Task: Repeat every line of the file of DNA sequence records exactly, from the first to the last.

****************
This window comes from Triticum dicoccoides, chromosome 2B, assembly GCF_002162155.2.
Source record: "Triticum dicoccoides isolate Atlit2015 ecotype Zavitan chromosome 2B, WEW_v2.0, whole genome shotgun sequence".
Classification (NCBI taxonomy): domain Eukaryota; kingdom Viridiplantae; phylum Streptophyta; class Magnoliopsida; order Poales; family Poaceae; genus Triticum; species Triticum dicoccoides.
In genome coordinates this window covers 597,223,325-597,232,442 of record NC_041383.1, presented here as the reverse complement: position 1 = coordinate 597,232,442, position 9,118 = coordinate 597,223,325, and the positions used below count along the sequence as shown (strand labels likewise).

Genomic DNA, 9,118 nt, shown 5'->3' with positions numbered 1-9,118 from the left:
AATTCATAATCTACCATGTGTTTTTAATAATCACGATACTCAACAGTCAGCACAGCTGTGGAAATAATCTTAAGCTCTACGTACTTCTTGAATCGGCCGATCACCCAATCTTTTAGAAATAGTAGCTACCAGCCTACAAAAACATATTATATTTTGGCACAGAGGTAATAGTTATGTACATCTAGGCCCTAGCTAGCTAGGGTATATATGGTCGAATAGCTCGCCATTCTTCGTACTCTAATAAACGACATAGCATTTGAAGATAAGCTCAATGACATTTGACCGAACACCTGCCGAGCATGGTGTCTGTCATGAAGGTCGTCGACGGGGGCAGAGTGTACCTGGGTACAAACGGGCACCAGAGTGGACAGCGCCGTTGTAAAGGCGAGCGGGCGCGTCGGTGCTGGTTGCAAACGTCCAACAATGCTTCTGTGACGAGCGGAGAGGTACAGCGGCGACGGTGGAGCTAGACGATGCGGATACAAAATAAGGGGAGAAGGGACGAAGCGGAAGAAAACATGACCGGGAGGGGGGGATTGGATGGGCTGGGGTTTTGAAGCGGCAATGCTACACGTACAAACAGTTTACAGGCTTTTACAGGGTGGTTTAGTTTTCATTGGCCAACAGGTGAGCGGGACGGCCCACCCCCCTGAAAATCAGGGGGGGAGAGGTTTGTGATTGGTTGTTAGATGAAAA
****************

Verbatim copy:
This window comes from Triticum dicoccoides, chromosome 2B, assembly GCF_002162155.2.
Source record: "Triticum dicoccoides isolate Atlit2015 ecotype Zavitan chromosome 2B, WEW_v2.0, whole genome shotgun sequence".
Classification (NCBI taxonomy): domain Eukaryota; kingdom Viridiplantae; phylum Streptophyta; class Magnoliopsida; order Poales; family Poaceae; genus Triticum; species Triticum dicoccoides.
In genome coordinates this window covers 597,223,325-597,232,442 of record NC_041383.1, presented here as the reverse complement: position 1 = coordinate 597,232,442, position 9,118 = coordinate 597,223,325, and the positions used below count along the sequence as shown (strand labels likewise).

Genomic DNA, 9,118 nt, shown 5'->3' with positions numbered 1-9,118 from the left:
AATTCATAATCTACCATGTGTTTTTAATAATCACGATACTCAACAGTCAGCACAGCTGTGGAAATAATCTTAAGCTCTACGTACTTCTTGAATCGGCCGATCACCCAATCTTTTAGAAATAGTAGCTACCAGCCTACAAAAACATATTATATTTTGGCACAGAGGTAATAGTTATGTACATCTAGGCCCTAGCTAGCTAGGGTATATATGGTCGAATAGCTCGCCATTCTTCGTACTCTAATAAACGACATAGCATTTGAAGATAAGCTCAATGACATTTGACCGAACACCTGCCGAGCATGGTGTCTGTCATGAAGGTCGTCGACGGGGGCAGAGTGTACCTGGGTACAAACGGGCACCAGAGTGGACAGCGCCGTTGTAAAGGCGAGCGGGCGCGTCGGTGCTGGTTGCAAACGTCCAACAATGCTTCTGTGACGAGCGGAGAGGTACAGCGGCGACGGTGGAGCTAGACGATGCGGATACAAAATAAGGGGAGAAGGGACGAAGCGGAAGAAAACATGACCGGGAGGGGGGGATTGGATGGGCTGGGGTTTTGAAGCGGCAATGCTACACGTACAAACAGTTTACAGGCTTTTACAGGGTGGTTTAGTTTTCATTGGCCAACAGGTGAGCGGGACGGCCCACCCCCCTGAAAATCAGGGGGGGAGAGGTTTGTGATTGGTTGTTAGATGAAAA